Last edited: Nov 22, 2007
  4. Nov 22, 2007 #3
    Geometry? As in: find the equation of the plane through three given points in ordinary three-dimensional euclidean space?


    The answer is yes. I guess I should have been more precise. You see, were doing the three point problem in Geology. You have 3 elevations and 3 coordinates (x,y) and you need to find strike, dip, and dip direction for the plane. Basically, we have to find the equation of the plane in order to determine those other elements. Which comes upon another question I have, which is regarding the strike. (Don't see clearly why you take the arctan of the partial derivative of x with respect to y instead of the opposite) In any case, I just need to be able to explain (at least I think) why the equation of a plane is written like that. And the equation of 2 points for that matter. So the answer is no, I don't see why it's written that way :)
     
  5. Nov 22, 2007 #4

    Chris Hillman

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    Science Advisor

    Ow, ow, ow (revenge of the dead trees!) ... Mrmph... eh? Oh, sorry, I've been trying to find that citation and so far can't, arghghgh! Probably one of those nifty papers by Philip Straffin...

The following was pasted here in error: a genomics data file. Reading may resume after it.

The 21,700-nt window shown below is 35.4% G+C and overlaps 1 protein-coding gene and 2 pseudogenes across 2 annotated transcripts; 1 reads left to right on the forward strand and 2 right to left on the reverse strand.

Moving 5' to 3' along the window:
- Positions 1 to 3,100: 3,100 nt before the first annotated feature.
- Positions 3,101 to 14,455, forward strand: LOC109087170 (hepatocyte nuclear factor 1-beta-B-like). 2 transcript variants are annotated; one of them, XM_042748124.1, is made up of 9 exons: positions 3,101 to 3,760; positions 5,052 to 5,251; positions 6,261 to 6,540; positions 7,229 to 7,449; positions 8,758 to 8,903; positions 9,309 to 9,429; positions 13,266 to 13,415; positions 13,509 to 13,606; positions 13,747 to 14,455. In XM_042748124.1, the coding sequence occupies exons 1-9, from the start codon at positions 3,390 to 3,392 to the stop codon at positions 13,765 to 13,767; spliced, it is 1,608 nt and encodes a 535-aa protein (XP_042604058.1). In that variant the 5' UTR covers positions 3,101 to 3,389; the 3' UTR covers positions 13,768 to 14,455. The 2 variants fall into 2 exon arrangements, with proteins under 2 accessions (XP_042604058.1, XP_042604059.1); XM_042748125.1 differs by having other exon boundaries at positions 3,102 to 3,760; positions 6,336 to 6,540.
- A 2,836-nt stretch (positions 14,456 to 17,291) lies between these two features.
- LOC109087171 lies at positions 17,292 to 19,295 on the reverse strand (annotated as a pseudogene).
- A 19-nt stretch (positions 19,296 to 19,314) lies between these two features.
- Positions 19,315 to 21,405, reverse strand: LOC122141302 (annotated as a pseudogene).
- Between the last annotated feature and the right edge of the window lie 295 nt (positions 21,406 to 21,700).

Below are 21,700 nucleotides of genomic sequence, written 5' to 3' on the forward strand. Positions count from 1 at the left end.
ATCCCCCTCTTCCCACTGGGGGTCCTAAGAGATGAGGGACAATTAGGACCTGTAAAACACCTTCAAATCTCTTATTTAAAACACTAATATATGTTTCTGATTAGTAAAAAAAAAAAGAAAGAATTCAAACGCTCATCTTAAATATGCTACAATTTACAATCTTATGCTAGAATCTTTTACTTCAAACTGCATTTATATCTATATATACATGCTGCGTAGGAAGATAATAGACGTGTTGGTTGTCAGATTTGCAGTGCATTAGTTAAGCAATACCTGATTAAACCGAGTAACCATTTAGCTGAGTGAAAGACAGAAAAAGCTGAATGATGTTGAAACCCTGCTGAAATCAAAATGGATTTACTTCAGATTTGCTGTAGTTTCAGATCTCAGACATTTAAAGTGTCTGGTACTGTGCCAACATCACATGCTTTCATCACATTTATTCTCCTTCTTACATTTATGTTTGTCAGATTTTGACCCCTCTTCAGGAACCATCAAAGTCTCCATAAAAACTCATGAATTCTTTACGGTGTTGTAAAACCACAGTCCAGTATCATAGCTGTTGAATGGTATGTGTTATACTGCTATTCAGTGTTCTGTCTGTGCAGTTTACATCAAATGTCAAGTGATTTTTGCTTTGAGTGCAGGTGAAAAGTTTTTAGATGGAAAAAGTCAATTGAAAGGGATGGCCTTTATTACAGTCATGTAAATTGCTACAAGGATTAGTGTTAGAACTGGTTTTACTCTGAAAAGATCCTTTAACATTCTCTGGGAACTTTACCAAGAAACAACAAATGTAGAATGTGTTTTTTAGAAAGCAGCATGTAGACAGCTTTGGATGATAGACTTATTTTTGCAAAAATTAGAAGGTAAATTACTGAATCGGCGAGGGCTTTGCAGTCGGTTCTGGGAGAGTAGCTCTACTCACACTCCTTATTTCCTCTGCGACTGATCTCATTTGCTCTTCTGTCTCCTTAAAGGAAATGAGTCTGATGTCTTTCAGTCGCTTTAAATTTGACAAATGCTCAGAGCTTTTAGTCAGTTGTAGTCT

Anyway, from similar triangles, the equation of the line through the points
    [tex](x_1, \, y_1), \; (x_2, \, y_2)[/tex]
    is (draw a sketch!):
    [tex]
    \frac{x-x_1}{x-x_2} = \frac{y-y_1}{y-y_2}
    [/tex]
    On the other hand
    [tex]
    \left| \begin{array}{ccc}
    x & y & 1 \\
    x_1 & y_1 & 1 \\
    x_2 & y_2 & 1
    \end{array} \right|
    = \left| \begin{array}{ccc}
    x & y & 1 \\
    x-x_1 & y-y_1 & 0 \\
    x-x_2 & y-y_2 & 0
    \end{array} \right|
    = \left| \begin{array}{cc}
    x-x_1 & y-y_1 \\
    x-x_2 & y-y_2
    \end{array} \right|
    [/tex]
    which vanishes iff the equation of the line holds true. (This is Exercise 10.1.10 in Birkhoff and Mac Lane, incidentally.)

    Here's a hint for the higher dimensional case: consider difference vectors wrt the undetermined point (x,y,z); what property do they have iff (x,y,z) lies in the plane spanning the three given points?

    I should have asked whether you have a preference for row vectors or column vectors (in the latter case, transpose the matrices in the argument I wrote out above).

    I am afraid I am not familiar with the terms from geology (surveying, perchance?) "dip", "strike".

    For the hyperplane through n points in [itex]R^n[/itex] we put n difference vectors in an n by n determinant and rewrite the latter as an n+1 by n+1 determinant as above, then apply the remark about the difference vectors having a certain familiar algebraic property iff the undetermined point lies in the hyperplane. Statement and proof are really about convex combinations of vectors so this is a fact about n-dimensional affine geometry. No notion of angle or distance is needed!

    For an algebraic interpretation of basically the same argument, see M. G. Kendall, A Course in the Geometry of n Dimensions, Dover reprint.
     
    Last edited: Nov 23, 2007